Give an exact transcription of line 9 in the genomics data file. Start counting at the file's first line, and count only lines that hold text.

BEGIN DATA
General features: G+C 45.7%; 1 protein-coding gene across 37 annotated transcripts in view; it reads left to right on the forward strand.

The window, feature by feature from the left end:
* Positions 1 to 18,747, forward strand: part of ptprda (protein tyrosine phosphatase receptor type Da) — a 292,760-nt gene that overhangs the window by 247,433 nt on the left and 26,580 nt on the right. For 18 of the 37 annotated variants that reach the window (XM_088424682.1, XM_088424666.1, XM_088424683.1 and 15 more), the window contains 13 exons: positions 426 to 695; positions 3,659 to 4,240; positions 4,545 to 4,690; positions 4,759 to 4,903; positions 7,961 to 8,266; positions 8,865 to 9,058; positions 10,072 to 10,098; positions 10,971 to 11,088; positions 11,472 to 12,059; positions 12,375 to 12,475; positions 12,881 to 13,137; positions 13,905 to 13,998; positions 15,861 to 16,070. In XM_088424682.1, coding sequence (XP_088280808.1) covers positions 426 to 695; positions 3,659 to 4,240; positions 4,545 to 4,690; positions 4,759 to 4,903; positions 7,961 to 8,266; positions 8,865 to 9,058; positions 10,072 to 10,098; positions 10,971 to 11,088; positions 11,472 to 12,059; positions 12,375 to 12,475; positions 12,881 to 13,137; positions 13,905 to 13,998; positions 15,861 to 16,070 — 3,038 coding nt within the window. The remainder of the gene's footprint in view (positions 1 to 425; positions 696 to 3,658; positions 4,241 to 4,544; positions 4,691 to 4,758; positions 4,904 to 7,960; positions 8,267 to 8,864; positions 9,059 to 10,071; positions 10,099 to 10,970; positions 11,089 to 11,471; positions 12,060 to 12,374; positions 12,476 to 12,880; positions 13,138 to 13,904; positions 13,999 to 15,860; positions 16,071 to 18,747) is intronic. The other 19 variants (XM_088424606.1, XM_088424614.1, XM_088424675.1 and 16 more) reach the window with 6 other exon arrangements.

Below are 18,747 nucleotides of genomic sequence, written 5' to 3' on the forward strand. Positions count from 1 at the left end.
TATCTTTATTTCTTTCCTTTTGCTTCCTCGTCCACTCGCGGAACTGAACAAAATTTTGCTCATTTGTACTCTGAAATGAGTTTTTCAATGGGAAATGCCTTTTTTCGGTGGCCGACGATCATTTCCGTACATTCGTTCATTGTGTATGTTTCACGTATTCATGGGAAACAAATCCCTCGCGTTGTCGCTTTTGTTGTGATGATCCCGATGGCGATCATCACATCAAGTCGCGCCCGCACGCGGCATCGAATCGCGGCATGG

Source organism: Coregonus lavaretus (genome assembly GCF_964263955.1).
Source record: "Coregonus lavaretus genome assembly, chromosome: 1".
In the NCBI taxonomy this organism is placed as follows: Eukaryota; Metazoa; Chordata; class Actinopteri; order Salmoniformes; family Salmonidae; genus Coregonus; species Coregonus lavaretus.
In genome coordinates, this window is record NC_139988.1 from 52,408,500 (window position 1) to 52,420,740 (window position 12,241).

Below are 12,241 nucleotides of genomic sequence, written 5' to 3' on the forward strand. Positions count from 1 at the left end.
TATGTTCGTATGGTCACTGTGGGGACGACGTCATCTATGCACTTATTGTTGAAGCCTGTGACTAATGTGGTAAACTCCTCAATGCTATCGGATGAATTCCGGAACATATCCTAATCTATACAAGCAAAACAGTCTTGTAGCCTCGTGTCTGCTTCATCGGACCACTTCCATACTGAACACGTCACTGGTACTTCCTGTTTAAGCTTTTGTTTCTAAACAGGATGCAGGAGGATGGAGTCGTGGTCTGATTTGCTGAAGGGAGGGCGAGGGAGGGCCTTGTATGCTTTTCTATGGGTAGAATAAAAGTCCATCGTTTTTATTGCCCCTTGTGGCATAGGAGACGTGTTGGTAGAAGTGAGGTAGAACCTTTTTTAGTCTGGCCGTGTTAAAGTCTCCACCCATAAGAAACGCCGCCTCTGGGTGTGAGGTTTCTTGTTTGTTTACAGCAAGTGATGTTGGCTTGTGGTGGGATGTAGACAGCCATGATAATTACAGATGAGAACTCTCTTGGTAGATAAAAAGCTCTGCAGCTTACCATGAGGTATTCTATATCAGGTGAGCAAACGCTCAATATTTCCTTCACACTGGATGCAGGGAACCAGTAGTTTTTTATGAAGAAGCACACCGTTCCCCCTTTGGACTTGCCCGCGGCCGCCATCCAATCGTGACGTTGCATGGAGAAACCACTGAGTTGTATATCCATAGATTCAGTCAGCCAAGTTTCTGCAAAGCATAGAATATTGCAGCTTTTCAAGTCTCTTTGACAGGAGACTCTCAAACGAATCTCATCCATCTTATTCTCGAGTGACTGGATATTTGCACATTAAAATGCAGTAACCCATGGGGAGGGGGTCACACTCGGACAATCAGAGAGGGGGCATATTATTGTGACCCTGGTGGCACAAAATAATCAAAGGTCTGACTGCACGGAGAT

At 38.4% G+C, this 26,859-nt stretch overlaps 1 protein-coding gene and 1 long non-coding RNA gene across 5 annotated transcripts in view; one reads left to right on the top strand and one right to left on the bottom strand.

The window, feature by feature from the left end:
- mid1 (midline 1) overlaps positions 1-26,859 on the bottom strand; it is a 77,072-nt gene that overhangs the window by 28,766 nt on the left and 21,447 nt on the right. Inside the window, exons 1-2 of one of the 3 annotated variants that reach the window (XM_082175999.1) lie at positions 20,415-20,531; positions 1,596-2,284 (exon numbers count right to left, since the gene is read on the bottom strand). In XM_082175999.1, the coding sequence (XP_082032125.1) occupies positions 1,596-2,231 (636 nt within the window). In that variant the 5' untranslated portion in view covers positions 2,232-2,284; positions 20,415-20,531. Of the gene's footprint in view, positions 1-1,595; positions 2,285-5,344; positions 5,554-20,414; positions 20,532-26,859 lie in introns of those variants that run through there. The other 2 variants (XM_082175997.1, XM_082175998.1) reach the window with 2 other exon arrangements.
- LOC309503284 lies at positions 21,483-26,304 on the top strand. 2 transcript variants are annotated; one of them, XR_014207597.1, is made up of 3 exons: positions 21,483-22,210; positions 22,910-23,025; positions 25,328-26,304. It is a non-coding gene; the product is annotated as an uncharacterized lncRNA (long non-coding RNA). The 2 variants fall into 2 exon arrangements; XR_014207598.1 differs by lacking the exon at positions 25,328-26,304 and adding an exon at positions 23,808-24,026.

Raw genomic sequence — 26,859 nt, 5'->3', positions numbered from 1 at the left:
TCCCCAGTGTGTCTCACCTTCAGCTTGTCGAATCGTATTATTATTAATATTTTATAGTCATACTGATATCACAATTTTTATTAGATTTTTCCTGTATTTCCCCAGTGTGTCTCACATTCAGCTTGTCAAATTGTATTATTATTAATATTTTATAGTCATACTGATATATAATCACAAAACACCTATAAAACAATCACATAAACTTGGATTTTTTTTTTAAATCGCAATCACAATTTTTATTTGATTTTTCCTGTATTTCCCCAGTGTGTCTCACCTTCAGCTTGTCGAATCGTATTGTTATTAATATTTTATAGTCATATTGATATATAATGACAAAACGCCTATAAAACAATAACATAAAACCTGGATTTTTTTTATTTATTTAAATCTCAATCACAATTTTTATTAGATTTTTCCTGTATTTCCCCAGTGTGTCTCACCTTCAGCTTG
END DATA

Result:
In genome coordinates, this window is record NC_139988.1 from 52,408,500 (window position 1) to 52,420,740 (window position 12,241).